After Steve Collins withdrew from his WBO super-middleweight title defence against Joe Calzaghe and unexpectedly retired in October 1997, Calzaghe was matched against Eubank for the vacant title with eleven days notice. Eubank had been scheduled to box at light-heavyweight on the undercard. Eubank was knocked down twice and lost on points to Calzaghe, but saw his popularity rise as a result of managing to finish the fight against his more fancied opponent.
Eubank then added 20 lbs in weight and challenged Britain's Carl Thompson for the WBO cruiserweight title. Eubank floored Thompson in the fourth round but, as in the first Steve Collins fight, failed to press home his advantage. The fight went the distance, with Thompson's strength and durability eventually telling in the later rounds. Thompson won by unanimous decision, but the closeness of the fight was reflected in the scoring, with two of the three judges giving the fight to Thompson by a single point.
A rematch was quickly arranged for three months later and they again fought for the WBO cruiserweight championship in what turned out to be Eubank's last fight. Eubank had the better of the fight early in the rematch, but the short rest between the bouts came back to haunt him as his left eye that was damaged in the first fight rapidly began to swell. The fight was stopped at the end of the ninth round, when Eubank's left eye closed completely from swelling. At the time he was ahead on the scorecards. It was the only stoppage loss of Eubank's career spanning 3 weight divisions, 30 pounds and 13 years as professional.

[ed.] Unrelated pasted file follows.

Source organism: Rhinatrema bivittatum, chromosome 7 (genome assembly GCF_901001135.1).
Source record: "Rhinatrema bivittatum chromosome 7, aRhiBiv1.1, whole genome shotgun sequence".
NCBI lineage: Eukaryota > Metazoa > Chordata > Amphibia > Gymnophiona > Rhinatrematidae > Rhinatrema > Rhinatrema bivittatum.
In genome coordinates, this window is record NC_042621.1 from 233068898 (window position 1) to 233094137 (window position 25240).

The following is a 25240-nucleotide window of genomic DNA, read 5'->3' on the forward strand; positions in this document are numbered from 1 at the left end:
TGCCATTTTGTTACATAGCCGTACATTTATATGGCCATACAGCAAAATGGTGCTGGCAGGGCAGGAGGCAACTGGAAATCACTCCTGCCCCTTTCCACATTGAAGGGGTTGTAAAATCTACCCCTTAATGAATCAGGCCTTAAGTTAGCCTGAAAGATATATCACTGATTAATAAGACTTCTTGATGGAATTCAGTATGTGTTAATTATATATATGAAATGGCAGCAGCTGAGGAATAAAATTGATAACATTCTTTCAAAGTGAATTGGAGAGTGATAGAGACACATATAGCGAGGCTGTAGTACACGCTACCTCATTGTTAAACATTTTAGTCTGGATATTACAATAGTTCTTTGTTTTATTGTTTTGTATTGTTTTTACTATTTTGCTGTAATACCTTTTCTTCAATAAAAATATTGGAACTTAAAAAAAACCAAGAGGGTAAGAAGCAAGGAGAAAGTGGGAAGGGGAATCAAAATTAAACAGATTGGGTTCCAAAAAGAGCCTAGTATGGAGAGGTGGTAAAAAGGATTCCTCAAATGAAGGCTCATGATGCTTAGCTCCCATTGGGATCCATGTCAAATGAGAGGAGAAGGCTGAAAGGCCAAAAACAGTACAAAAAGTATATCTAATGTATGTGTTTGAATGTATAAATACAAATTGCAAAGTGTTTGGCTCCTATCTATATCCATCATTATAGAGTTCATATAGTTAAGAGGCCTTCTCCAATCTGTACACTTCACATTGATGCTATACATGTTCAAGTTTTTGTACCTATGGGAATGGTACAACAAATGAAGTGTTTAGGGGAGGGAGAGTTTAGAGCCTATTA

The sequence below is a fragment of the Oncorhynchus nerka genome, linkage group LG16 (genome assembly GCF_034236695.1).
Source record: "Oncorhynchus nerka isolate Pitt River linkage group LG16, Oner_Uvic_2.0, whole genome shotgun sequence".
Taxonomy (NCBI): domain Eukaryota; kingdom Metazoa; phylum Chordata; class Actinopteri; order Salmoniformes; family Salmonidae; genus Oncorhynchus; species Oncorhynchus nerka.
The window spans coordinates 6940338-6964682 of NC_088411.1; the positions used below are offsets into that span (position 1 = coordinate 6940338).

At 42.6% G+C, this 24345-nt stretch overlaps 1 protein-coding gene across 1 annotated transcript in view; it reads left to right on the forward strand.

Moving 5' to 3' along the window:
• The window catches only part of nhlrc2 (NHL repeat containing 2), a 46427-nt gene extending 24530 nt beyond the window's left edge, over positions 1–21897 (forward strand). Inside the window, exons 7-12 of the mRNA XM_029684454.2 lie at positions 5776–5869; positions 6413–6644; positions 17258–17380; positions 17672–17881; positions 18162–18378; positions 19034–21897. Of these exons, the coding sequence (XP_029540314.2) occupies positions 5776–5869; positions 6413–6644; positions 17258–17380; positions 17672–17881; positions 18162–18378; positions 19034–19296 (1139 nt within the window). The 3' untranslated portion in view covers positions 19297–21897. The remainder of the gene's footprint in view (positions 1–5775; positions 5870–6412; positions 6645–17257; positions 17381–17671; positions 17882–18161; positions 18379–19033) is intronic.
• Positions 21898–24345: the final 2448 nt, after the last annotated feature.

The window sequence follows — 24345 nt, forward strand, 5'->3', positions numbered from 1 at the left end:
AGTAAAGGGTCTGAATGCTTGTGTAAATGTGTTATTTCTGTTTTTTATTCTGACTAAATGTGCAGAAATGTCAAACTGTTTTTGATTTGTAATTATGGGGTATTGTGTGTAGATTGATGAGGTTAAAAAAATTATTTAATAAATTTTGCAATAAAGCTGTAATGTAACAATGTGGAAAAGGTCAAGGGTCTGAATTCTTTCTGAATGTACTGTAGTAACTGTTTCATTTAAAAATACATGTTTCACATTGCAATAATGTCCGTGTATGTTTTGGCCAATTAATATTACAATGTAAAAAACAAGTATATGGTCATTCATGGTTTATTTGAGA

Eubank finished his career with a record of 45 wins (23 KOs), 5 losses, and 2 draws.
Career beyond boxing
||This section of a biography of a living person needs additional citations for verification. (May 2014) (Learn how and when to remove this template message)|
Throughout his successful years and beyond, Eubank developed a reputation for eccentricity. In a poll published by BBC Homes and Antiques magazine in January 2006, Eubank was voted the second most eccentric star (after Björk). Speaking with a lisp and in affected upper-class tones; dressing as a stereotypically upper-class Englishman (in jodhpurs, bowler hat and riding boots; sporting a monocle) and carrying a silver-tipped cane, such affectations (along with his perceived arrogance and self-glorifying antics) did little to endear him to the tabloids. However, in 1991 and 1993 he won Britain's Best Dressed Man award, given by the Menswear Association of Great Britain. In 1993 and 1995 he won the Daily Express Best Dressed Sportsman award and in 1998 and 2001, the Gold Tie Pin Award.
His collection of vehicles included a customised Harley-Davidson and a huge American Peterbilt 379 truck cab – the largest truck in Europe. At one time he owned the only Hummer in the UK and Ireland.
In the early 1990s, Eubank was caricatured as a puppet on Spitting Image. He featured on the front cover of Esquire for the April 1992 edition. He was mentioned in a scene of I'm Alan Partridge, in which the title character desperately tries to think of ideas for a new television show, one of which is entitled Youth Hosteling with Chris Eubank. He has featured in television advertisements (commercials) for Nescafé, the Royal Mail, McDonald's and Jaffa Cakes, and has modelled for Vivienne Westwood and Versace.